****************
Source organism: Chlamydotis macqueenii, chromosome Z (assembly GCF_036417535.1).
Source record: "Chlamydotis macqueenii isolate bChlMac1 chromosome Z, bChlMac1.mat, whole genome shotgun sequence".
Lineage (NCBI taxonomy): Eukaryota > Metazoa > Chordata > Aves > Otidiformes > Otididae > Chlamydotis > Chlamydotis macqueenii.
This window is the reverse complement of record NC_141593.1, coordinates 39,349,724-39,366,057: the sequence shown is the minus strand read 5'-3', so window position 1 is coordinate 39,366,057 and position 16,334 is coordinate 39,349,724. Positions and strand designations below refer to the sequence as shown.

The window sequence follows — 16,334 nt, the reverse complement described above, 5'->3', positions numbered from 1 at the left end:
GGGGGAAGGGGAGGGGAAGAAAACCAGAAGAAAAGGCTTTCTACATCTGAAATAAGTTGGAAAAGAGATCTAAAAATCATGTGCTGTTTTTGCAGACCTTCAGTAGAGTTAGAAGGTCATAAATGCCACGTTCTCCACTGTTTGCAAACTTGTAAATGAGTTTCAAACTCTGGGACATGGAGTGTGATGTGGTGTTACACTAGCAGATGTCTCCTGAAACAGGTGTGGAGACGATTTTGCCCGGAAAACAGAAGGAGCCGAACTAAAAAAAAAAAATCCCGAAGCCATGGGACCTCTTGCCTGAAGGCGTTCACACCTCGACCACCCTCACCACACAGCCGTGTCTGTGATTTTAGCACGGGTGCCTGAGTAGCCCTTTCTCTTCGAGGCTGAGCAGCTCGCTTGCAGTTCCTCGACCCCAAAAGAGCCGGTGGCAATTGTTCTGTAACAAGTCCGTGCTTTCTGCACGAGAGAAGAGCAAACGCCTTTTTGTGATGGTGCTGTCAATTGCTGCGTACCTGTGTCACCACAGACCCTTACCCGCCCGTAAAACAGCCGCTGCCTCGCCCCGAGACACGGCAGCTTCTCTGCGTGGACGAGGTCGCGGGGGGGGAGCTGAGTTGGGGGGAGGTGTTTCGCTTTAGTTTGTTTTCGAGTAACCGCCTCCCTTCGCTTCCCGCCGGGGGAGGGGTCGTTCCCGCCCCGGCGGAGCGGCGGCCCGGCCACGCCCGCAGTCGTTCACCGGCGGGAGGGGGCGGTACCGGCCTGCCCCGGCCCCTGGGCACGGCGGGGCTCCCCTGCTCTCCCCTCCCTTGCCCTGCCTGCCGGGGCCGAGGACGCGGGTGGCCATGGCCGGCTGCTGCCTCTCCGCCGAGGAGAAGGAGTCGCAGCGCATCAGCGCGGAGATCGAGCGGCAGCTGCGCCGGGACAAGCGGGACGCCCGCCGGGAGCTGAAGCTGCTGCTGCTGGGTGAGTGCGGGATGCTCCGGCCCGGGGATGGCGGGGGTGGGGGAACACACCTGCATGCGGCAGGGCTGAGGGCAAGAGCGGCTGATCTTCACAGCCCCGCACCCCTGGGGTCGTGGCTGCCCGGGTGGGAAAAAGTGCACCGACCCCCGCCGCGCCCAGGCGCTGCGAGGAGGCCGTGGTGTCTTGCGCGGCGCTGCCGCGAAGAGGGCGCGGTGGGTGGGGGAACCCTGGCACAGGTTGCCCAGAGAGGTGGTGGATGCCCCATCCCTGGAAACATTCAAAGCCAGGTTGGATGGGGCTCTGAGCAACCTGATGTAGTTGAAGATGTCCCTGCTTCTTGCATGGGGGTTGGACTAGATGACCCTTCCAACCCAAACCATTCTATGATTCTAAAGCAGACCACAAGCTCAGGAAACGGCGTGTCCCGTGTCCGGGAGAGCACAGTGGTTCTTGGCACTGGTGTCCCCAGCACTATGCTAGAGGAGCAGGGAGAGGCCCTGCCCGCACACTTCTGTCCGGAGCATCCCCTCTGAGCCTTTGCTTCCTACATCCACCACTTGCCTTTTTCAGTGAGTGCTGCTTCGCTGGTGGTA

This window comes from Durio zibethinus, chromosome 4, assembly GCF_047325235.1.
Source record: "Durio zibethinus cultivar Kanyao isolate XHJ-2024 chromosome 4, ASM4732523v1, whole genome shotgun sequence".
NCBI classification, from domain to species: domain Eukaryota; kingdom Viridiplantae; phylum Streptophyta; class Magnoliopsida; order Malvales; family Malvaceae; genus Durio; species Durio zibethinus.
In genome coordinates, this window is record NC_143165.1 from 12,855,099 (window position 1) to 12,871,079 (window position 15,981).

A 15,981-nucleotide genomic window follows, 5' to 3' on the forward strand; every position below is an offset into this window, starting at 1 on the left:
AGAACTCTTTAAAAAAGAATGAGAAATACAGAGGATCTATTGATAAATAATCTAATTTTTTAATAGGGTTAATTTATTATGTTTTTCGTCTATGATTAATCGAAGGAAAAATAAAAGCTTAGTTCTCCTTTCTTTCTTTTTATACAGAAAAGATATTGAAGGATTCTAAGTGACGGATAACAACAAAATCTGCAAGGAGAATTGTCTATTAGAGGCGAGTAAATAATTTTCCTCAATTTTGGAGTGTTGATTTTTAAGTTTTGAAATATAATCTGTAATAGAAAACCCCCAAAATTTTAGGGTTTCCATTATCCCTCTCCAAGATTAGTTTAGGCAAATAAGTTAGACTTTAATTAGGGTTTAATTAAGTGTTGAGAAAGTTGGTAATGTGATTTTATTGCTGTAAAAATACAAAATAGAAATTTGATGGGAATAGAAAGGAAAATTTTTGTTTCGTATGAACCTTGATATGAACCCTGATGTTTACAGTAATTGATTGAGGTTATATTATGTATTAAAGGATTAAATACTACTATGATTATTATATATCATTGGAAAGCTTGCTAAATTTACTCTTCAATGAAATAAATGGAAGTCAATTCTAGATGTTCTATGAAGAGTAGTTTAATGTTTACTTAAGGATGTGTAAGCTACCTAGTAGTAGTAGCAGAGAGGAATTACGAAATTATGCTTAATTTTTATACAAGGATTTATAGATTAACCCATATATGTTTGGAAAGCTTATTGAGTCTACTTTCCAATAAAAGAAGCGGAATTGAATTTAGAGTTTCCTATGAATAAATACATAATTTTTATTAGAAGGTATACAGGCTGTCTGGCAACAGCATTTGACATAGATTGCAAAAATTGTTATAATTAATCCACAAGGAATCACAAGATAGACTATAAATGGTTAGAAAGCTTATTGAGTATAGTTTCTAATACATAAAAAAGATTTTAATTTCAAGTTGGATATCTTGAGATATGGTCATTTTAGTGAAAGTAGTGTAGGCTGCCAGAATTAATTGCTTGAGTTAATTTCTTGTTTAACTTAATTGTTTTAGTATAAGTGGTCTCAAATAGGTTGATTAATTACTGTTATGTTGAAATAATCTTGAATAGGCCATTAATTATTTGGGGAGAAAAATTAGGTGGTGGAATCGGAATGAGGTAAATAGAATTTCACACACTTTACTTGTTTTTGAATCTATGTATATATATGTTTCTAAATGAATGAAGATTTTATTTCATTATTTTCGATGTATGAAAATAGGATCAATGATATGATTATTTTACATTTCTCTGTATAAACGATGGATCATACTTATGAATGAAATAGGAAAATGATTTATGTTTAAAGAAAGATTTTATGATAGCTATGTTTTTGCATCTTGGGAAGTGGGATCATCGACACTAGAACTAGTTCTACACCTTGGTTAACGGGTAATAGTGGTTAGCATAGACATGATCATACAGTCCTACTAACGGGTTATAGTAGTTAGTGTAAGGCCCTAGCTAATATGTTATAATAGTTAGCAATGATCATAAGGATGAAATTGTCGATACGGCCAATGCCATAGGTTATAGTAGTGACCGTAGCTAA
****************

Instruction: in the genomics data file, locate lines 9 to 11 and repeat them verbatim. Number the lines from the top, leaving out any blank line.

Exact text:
NCBI classification, from domain to species: domain Eukaryota; kingdom Viridiplantae; phylum Streptophyta; class Magnoliopsida; order Malvales; family Malvaceae; genus Durio; species Durio zibethinus.
In genome coordinates, this window is record NC_143165.1 from 12,855,099 (window position 1) to 12,871,079 (window position 15,981).

A 15,981-nucleotide genomic window follows, 5' to 3' on the forward strand; every position below is an offset into this window, starting at 1 on the left: